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Fields of Home
     

Fields of Home

by Marita Conlon-McKenna
 

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One of the greatest historical fiction adventures in children's literature.

Marita Conlon-McKenna's Children of the Famine series brings to life as never before the Great Famine of 1840s Ireland and the immigrations that followed. Winner of many awards and accolades, these are all-time classics in historical fiction for children. Join siblings Eily, Michael, and

Overview

One of the greatest historical fiction adventures in children's literature.

Marita Conlon-McKenna's Children of the Famine series brings to life as never before the Great Famine of 1840s Ireland and the immigrations that followed. Winner of many awards and accolades, these are all-time classics in historical fiction for children. Join siblings Eily, Michael, and Peggy on their incredible journey as they overcome tragedy, famine, and poverty to make their way in a dangerous new world.

" Beautiful and moving...historically true and fictionally vivid."-Sunday Times

" Not a word, spoken or unspoken, nor an emotion, is wasted. Pace and style keep the pages turning, and you are filled with a sense of wanting more at the end. Highly recommended." -Books Ireland

" Brings to a satisfying conclusion one of the undoubted achievements of contemporary Irish children's literature." -Children's Books in Ireland

" Three novels which, in my opinion, must be counted among the very highest achievements of contemporary children's writing - from Ireland or elsewhere." -Robert Dunbar

Editorial Reviews

School Library Journal
Gr 5-7Fields of Home continues the story of Eily, Michael, and Peggy, three orphaned survivors of the Irish potato famine, begun in Under the Hawthorn Tree (1990) and Wildflower Girl (1992, both Holiday). Although circumstances have separated the now-grown siblings, they retain strong family ties. This book focuses mainly on the effect events have on Eily's young daughter, Mary-Brigid. The story is heavy on heartache, horses, and hopefulness, elements that adolescent girls tend to love. Conlon-McKenna gives a good explanation of how the Irish people were victimized by the system of tenant farming. One chapter features a poignant scene depicting the eviction of an elderly widow from her cottage. It conveys a true feeling of the tenants' almost helpless situation without being maudlin. It is not necessary to have read the earlier volumes to appreciate the story here, although readers of those titles will understand the characters and time period more completely, as no specific dates are given in this title. The transitions between the intertwined plot lines are handled nicely, avoiding confusion. Overall, this is an above-average addition to historical fiction collections. On a scale of one to four, it rates three and a half shamrocks.Elaine Fort Weischedel, Turner Free Library, Randolph, MA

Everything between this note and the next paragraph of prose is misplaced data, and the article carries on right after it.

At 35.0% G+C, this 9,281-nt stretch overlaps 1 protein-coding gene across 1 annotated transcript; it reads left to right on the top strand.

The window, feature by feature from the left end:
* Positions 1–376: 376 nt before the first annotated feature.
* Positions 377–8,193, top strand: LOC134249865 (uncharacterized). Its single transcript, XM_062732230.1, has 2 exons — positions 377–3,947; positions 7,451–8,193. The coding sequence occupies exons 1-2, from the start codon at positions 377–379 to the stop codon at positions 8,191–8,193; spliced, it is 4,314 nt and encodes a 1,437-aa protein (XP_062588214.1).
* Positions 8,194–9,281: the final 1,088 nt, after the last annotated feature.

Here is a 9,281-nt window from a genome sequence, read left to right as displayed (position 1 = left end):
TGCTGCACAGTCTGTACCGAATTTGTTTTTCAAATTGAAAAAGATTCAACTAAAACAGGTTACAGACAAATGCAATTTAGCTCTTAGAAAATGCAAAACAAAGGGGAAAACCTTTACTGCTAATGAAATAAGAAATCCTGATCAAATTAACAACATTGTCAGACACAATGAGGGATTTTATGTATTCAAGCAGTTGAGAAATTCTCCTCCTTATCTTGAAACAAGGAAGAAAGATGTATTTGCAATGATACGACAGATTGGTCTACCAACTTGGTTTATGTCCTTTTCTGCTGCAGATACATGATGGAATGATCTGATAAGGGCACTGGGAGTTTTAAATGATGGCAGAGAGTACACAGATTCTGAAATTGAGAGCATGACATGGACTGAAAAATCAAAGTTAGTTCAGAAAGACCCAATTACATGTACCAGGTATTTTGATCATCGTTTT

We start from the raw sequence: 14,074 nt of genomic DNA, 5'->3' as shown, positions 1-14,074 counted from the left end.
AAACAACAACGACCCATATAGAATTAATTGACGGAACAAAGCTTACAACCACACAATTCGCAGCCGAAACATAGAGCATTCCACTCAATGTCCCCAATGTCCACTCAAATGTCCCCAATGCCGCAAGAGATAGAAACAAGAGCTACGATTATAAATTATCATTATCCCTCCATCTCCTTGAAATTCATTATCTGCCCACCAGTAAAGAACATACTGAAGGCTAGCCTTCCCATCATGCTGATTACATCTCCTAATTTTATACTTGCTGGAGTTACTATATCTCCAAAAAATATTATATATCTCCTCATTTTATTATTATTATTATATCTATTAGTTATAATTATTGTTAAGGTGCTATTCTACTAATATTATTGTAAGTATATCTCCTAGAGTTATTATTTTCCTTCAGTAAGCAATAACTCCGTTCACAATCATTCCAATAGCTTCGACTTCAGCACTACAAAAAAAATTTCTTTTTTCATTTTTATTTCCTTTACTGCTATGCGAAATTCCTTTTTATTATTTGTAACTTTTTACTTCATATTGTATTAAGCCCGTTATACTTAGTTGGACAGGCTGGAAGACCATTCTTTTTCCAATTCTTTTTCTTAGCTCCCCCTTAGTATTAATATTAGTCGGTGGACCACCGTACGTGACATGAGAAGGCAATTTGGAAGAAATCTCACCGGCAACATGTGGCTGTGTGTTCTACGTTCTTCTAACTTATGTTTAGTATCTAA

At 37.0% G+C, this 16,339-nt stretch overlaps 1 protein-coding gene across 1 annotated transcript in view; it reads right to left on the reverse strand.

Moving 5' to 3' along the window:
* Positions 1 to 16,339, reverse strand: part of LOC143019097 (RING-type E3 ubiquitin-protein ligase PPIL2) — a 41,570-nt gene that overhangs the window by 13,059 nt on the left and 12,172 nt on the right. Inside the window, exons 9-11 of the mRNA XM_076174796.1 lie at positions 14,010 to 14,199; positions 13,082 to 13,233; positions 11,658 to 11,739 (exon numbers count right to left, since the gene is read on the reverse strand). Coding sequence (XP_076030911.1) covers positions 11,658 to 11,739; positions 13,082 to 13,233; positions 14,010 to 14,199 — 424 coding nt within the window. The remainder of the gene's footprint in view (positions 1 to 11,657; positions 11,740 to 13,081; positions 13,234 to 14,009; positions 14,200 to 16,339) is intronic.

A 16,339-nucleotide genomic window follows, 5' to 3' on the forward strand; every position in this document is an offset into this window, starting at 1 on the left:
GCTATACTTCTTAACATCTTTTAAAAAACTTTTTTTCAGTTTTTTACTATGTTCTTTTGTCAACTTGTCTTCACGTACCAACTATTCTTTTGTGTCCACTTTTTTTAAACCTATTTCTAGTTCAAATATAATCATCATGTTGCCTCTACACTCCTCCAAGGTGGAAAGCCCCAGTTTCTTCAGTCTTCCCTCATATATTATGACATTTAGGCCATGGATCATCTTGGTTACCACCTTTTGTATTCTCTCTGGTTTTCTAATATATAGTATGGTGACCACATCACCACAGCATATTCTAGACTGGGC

Kirkus Reviews
A vigorous final volume in the O'Driscoll family trilogy (Wildflower Girl, 1992). The O'Driscoll siblings, 12 years after the potato famine in Ireland nearly destroyed them, and no longer children, are separated. Eily lives on a small tenant farm with her husband and children, where the threat of eviction grows greater each year. Michael, in training to be a horseman, is under threat, too; he loves his work, but finds himself on his own again when the property where he works is sold following a fire. Michael has no place to go except back to Eily's farm. Peggy, working as a housemaid in Boston, must choose between the relative comfort of employment and a new life in the Wild West. The siblings face hard choices, but they're a hardy lot who'll have readers rooting for them all the way. Every character in the book is believable, and every line beautifully written; still, it's the powerful sense of the importance of family that makes this tale singular.

Product Details

ISBN-13:
9781402219085
Publisher:
Sourcebooks
Publication date:
07/01/2009
Series:
Children of the Famine Trilogy Series
Pages:
172
Sales rank:
504,945
Product dimensions:
5.00(w) x 6.90(h) x 0.50(d)
Lexile:
900L (what's this?)
Age Range:
9 - 12 Years

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Meet the Author

Marita Conlon-McKenna is one of Ireland's most popular children's authors. She has written nine bestselling children's books. Under the Hawthorn Tree, her first novel, became an immediate bestseller and has been described as "the biggest success story in children's historical fiction." Marita lives in Dublin with her husband and four children.

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